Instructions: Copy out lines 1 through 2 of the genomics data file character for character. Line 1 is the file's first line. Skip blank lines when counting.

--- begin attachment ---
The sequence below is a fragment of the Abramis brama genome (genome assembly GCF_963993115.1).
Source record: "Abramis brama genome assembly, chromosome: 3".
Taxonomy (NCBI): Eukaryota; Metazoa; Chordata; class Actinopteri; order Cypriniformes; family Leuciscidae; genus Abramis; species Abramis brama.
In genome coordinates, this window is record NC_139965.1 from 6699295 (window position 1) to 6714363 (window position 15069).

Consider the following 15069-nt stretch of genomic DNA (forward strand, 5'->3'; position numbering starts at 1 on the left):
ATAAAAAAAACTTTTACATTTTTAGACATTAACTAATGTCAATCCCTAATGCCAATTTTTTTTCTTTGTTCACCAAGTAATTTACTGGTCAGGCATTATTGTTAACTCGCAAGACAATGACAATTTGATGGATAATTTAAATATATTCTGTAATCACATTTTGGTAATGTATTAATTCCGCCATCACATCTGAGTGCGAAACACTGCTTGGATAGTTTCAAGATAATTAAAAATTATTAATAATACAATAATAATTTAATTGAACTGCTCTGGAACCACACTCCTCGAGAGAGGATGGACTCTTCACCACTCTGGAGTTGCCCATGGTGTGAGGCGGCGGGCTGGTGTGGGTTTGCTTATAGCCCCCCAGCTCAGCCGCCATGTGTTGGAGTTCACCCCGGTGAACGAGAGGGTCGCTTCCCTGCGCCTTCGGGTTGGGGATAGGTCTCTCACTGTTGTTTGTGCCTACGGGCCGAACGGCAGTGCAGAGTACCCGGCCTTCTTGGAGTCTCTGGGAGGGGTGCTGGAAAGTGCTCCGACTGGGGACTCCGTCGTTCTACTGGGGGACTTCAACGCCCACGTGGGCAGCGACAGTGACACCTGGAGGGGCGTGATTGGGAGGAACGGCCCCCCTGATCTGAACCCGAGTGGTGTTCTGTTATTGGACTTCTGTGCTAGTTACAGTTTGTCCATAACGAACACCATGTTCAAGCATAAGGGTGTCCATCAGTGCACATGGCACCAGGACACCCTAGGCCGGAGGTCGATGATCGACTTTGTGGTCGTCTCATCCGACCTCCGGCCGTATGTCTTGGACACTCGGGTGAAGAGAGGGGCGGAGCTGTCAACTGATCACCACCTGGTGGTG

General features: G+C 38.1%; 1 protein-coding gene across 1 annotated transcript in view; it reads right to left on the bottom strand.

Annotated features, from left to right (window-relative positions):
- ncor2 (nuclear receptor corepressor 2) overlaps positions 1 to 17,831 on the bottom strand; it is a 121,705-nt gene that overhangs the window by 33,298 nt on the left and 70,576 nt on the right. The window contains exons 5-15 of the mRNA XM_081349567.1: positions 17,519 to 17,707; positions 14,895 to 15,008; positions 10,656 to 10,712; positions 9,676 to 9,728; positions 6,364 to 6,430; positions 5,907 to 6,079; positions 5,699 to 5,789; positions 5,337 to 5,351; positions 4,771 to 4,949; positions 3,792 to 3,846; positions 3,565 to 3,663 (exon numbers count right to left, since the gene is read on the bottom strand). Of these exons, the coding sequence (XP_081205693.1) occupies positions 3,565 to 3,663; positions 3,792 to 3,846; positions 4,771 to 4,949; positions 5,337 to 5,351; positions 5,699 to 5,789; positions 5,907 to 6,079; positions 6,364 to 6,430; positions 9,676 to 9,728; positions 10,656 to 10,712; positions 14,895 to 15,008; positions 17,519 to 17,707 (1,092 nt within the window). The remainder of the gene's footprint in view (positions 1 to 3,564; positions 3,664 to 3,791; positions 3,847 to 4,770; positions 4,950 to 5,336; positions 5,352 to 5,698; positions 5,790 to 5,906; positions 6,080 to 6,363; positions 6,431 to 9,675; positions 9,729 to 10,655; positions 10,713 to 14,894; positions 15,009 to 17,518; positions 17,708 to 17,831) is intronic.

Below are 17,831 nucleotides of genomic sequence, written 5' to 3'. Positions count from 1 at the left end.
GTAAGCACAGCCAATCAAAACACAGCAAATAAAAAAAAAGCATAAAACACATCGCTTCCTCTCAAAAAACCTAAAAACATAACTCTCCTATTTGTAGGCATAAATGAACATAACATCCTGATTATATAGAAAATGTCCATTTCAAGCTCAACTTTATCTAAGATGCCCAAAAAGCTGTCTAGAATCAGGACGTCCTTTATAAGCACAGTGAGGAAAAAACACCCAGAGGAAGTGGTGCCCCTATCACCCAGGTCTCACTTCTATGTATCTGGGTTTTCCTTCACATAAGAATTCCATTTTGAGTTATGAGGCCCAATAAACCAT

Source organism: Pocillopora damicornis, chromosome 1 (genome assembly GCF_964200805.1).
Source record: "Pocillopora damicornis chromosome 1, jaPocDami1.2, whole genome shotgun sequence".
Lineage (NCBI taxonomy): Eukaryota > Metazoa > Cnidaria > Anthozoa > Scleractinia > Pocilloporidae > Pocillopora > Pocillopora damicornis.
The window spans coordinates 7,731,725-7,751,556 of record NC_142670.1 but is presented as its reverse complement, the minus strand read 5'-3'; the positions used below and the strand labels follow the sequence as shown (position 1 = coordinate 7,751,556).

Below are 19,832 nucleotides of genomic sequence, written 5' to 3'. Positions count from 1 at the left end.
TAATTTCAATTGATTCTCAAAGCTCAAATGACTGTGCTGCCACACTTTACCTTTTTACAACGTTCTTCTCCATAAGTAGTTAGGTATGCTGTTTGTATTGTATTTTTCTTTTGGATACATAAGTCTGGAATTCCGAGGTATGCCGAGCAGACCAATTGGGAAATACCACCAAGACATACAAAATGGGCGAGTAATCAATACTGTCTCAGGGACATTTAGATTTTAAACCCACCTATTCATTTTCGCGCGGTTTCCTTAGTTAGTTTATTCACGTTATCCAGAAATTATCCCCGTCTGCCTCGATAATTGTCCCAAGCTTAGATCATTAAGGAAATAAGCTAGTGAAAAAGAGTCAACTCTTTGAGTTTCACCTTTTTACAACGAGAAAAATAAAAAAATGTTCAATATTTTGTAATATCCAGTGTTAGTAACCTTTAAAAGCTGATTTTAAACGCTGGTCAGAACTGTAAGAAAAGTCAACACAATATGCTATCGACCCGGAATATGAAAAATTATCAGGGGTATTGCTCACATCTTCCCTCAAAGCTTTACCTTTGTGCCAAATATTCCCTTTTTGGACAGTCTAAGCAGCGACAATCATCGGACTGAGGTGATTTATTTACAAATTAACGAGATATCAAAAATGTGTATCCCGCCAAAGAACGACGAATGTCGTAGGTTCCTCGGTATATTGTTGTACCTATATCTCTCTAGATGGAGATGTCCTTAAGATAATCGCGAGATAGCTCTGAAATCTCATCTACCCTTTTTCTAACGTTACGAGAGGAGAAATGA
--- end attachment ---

The sequence below is a fragment of the Abramis brama genome (genome assembly GCF_963993115.1).
Source record: "Abramis brama genome assembly, chromosome: 3".